Q&A with Vox Financial Partners Regulatory Change Analyst, Emmet O’Shaughnessy
What is your current assignment?
I am working on the ISDA US Resolution Stay Protocol for a large global bank. At a high level, the project involves ensuring clients are compliant for various new regulatory standards surrounding qualified financial contracts. The bank has hundreds of thousands of different client accounts that need to adhere to this protocol. My specific deliverables and duties include completing data analysis and reconciliations for the project, using the client’s internal systems and several data analysis tools.
I started on this project in July 2019 in New York. I spent three months on the project there before moving to the client’s London office.
Tell us about your first impact with COVID-19?
The first impact I experienced was via a roommate: he was on holiday in South Korea at the end of February. Everyone who had travelled to the early impact areas in Asia was told to stay home, and as I had contact with him, that included me. So, we started the work from home timeline a bit earlier than most people.
There were a few logistical issues to work through – and we couldn’t just pop into the office to sort them out – but we worked through those.
After our initial self-quarantine was over, I had a couple of weeks back in the office. Then, I went to Dublin for a short holiday, and while I was there the number of cases started to ramp up. I decided not to return to London; I went back to my family home in Cork where I am right now. I’ve been here for… I don’t know… the weeks are all blending together. I think it’s been four weeks, since March 23.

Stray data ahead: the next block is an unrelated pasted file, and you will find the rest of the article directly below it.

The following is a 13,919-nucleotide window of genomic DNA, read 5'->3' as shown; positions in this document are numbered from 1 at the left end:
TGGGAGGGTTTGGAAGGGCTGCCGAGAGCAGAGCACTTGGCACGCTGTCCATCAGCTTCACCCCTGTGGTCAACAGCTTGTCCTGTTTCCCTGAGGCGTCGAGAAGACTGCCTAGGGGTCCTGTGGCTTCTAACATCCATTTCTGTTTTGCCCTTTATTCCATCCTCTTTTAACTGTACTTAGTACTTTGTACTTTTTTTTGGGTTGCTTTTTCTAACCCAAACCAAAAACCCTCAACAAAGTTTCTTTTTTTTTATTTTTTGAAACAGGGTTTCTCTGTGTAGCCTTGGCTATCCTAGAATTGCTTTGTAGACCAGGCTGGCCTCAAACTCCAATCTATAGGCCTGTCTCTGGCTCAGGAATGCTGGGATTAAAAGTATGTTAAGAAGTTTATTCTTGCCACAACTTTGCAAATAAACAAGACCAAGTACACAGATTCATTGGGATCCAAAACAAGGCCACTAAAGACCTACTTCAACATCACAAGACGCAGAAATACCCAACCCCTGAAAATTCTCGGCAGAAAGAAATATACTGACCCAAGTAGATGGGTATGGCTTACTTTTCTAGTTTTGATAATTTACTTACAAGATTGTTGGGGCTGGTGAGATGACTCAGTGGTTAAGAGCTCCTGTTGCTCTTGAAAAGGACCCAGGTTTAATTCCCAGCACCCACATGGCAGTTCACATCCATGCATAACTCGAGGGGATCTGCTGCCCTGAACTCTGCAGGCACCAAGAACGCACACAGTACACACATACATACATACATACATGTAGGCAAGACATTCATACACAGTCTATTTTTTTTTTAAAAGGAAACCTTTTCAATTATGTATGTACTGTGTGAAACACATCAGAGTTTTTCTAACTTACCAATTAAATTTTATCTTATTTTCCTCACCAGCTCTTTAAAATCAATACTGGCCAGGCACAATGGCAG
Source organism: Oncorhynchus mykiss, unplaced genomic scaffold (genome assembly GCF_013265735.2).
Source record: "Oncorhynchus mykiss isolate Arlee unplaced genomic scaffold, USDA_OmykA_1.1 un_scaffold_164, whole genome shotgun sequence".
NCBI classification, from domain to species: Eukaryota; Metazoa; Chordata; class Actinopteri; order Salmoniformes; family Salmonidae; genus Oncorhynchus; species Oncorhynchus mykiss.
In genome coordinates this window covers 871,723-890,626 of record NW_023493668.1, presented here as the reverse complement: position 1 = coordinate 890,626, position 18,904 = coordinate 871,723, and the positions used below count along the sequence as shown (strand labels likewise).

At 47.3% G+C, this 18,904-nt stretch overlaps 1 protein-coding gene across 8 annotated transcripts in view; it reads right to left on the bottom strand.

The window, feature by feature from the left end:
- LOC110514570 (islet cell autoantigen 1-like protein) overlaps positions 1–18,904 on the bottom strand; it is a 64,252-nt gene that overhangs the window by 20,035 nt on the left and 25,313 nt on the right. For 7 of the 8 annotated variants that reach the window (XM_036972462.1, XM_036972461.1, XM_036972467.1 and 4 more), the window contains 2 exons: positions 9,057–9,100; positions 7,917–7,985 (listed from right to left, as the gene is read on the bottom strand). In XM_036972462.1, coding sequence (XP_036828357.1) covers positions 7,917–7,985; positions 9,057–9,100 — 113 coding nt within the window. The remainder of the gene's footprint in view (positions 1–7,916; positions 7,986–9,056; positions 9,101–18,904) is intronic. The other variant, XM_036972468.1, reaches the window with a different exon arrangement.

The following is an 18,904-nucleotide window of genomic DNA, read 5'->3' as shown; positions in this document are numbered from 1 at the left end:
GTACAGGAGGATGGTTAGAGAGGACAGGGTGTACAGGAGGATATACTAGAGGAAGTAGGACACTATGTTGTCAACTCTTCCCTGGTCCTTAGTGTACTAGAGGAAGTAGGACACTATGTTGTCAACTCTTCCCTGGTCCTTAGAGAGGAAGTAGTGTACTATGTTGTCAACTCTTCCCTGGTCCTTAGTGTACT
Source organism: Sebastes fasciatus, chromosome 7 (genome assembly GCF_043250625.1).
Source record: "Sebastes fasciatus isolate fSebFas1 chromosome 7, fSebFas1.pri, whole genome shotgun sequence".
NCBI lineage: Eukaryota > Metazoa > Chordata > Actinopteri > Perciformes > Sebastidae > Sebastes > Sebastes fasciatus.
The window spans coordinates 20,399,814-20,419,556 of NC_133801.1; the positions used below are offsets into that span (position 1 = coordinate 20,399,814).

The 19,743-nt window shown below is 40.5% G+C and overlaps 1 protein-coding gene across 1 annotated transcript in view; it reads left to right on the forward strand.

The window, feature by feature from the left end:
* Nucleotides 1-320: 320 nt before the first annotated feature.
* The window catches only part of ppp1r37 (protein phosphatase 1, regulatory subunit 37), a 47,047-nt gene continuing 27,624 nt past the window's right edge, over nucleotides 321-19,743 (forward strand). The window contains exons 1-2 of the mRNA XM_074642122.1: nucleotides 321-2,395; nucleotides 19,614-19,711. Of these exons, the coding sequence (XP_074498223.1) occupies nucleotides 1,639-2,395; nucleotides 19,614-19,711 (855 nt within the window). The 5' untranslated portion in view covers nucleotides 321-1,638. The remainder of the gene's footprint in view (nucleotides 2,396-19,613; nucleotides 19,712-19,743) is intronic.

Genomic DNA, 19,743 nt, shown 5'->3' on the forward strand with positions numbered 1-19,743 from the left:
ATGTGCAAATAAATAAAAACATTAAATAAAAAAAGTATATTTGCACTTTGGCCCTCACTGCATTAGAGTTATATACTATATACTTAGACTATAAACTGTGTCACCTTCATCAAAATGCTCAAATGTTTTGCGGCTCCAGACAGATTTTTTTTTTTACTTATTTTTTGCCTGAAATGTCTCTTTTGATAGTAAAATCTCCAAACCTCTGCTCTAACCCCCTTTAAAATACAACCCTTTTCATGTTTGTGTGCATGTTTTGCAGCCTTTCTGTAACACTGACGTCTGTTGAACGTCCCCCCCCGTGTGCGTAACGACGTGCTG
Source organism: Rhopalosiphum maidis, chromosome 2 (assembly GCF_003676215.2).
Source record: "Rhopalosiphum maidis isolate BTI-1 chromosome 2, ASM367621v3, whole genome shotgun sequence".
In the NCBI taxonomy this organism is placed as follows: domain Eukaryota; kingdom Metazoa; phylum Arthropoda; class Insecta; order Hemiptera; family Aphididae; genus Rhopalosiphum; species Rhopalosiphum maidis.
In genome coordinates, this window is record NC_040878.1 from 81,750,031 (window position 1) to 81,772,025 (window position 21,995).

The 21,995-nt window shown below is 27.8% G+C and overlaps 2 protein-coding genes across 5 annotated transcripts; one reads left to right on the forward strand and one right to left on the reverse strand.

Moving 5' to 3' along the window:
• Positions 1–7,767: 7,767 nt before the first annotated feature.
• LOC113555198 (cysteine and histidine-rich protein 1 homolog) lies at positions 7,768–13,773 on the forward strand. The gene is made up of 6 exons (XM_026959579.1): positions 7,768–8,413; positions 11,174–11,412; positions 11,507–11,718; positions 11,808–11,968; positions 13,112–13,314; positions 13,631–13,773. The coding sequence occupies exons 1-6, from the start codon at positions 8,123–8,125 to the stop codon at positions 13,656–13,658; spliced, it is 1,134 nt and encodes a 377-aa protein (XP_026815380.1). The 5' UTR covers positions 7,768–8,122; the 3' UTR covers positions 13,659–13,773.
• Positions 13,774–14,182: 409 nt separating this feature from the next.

What’s the day to day like?
As time progressed it became more business as usual working from home as I became familiar with my new “office” surroundings. My IT setup is thankfully not too dissimilar from my regular set up in the office with everything but a second monitor and a fancy headset – but nothing I need to complain about in times of a pandemic. I’m lucky that I still have a desk in my room that has seen me through many school and college exams. Never did I think I would be working in a financial services role in my hometown, never mind from my own bedroom.
My work day is becoming normal now we’ve been doing this for so many weeks. Because the majority of my client interaction is with people in the US, my mornings are a bit quiet until about 1 pm. My working day was difficult after moving back from the US. Although I wasn’t expected to work New York hours, with the responsibilities I had I ended up working much later hours than I normally would. So, there were more than a few late nights.
I normalized this back to UK working hours over time. Now that I’m set up at home, I can get the majority of my data analysis done before the US gets to work and then I can call into team meetings between 2pm and 6pm more easily. I make sure I get as much done during UK working hours, so I can hand over to my US counterparts to continue while I’m asleep and they do the same. It’s fairly efficient.
So, for me, working from home, I see just as many people as I normally would. There is a lot more screen sharing rather than video calls, but as I’m already used to working with people across various time zones and offices, working from home for me hasn’t been a hard adaption. In some ways, there’s a lot of benefits and fewer distractions than I normally face in the London office. In these unprecedented times it’s great to have the support of my family and being back in the house I grew up in while continuing in my role.